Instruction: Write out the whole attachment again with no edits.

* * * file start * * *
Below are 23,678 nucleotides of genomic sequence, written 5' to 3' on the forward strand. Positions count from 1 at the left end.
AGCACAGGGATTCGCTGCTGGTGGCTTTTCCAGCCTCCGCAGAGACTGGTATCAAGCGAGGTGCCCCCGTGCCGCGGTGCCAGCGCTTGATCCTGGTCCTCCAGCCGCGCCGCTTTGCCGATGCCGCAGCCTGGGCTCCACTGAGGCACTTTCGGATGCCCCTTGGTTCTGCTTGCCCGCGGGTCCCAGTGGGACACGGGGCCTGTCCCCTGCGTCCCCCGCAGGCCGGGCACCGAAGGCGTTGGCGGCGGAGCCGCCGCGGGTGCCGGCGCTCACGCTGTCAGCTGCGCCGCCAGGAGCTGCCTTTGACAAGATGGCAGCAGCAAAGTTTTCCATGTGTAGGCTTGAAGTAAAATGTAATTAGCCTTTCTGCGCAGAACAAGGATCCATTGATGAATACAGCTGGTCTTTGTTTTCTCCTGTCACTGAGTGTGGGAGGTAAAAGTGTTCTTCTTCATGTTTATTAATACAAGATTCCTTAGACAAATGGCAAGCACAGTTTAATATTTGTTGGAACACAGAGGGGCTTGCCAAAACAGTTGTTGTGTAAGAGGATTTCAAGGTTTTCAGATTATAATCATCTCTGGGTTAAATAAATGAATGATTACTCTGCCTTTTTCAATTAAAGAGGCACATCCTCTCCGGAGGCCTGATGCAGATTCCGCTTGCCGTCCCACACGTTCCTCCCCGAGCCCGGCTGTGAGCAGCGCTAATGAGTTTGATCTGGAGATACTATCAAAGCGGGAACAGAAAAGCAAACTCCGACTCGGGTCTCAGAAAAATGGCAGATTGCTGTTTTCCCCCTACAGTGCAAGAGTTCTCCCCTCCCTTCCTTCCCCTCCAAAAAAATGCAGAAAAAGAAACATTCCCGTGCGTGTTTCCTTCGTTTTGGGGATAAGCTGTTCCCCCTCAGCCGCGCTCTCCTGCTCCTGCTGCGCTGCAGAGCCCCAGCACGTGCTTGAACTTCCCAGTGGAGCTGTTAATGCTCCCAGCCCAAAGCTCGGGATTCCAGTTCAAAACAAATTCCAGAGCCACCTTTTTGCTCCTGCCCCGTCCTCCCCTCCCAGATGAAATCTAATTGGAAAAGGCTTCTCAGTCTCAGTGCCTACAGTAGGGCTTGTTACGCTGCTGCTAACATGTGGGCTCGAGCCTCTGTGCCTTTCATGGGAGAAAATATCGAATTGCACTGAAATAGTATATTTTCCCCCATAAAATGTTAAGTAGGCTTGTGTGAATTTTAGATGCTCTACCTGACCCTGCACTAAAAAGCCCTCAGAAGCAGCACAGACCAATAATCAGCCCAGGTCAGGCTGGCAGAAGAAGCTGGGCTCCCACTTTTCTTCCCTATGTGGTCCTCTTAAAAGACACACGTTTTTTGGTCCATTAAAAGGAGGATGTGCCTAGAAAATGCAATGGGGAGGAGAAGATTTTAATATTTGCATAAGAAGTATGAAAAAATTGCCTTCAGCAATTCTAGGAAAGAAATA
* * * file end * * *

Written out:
Below are 23,678 nucleotides of genomic sequence, written 5' to 3' on the forward strand. Positions count from 1 at the left end.
AGCACAGGGATTCGCTGCTGGTGGCTTTTCCAGCCTCCGCAGAGACTGGTATCAAGCGAGGTGCCCCCGTGCCGCGGTGCCAGCGCTTGATCCTGGTCCTCCAGCCGCGCCGCTTTGCCGATGCCGCAGCCTGGGCTCCACTGAGGCACTTTCGGATGCCCCTTGGTTCTGCTTGCCCGCGGGTCCCAGTGGGACACGGGGCCTGTCCCCTGCGTCCCCCGCAGGCCGGGCACCGAAGGCGTTGGCGGCGGAGCCGCCGCGGGTGCCGGCGCTCACGCTGTCAGCTGCGCCGCCAGGAGCTGCCTTTGACAAGATGGCAGCAGCAAAGTTTTCCATGTGTAGGCTTGAAGTAAAATGTAATTAGCCTTTCTGCGCAGAACAAGGATCCATTGATGAATACAGCTGGTCTTTGTTTTCTCCTGTCACTGAGTGTGGGAGGTAAAAGTGTTCTTCTTCATGTTTATTAATACAAGATTCCTTAGACAAATGGCAAGCACAGTTTAATATTTGTTGGAACACAGAGGGGCTTGCCAAAACAGTTGTTGTGTAAGAGGATTTCAAGGTTTTCAGATTATAATCATCTCTGGGTTAAATAAATGAATGATTACTCTGCCTTTTTCAATTAAAGAGGCACATCCTCTCCGGAGGCCTGATGCAGATTCCGCTTGCCGTCCCACACGTTCCTCCCCGAGCCCGGCTGTGAGCAGCGCTAATGAGTTTGATCTGGAGATACTATCAAAGCGGGAACAGAAAAGCAAACTCCGACTCGGGTCTCAGAAAAATGGCAGATTGCTGTTTTCCCCCTACAGTGCAAGAGTTCTCCCCTCCCTTCCTTCCCCTCCAAAAAAATGCAGAAAAAGAAACATTCCCGTGCGTGTTTCCTTCGTTTTGGGGATAAGCTGTTCCCCCTCAGCCGCGCTCTCCTGCTCCTGCTGCGCTGCAGAGCCCCAGCACGTGCTTGAACTTCCCAGTGGAGCTGTTAATGCTCCCAGCCCAAAGCTCGGGATTCCAGTTCAAAACAAATTCCAGAGCCACCTTTTTGCTCCTGCCCCGTCCTCCCCTCCCAGATGAAATCTAATTGGAAAAGGCTTCTCAGTCTCAGTGCCTACAGTAGGGCTTGTTACGCTGCTGCTAACATGTGGGCTCGAGCCTCTGTGCCTTTCATGGGAGAAAATATCGAATTGCACTGAAATAGTATATTTTCCCCCATAAAATGTTAAGTAGGCTTGTGTGAATTTTAGATGCTCTACCTGACCCTGCACTAAAAAGCCCTCAGAAGCAGCACAGACCAATAATCAGCCCAGGTCAGGCTGGCAGAAGAAGCTGGGCTCCCACTTTTCTTCCCTATGTGGTCCTCTTAAAAGACACACGTTTTTTGGTCCATTAAAAGGAGGATGTGCCTAGAAAATGCAATGGGGAGGAGAAGATTTTAATATTTGCATAAGAAGTATGAAAAAATTGCCTTCAGCAATTCTAGGAAAGAAATA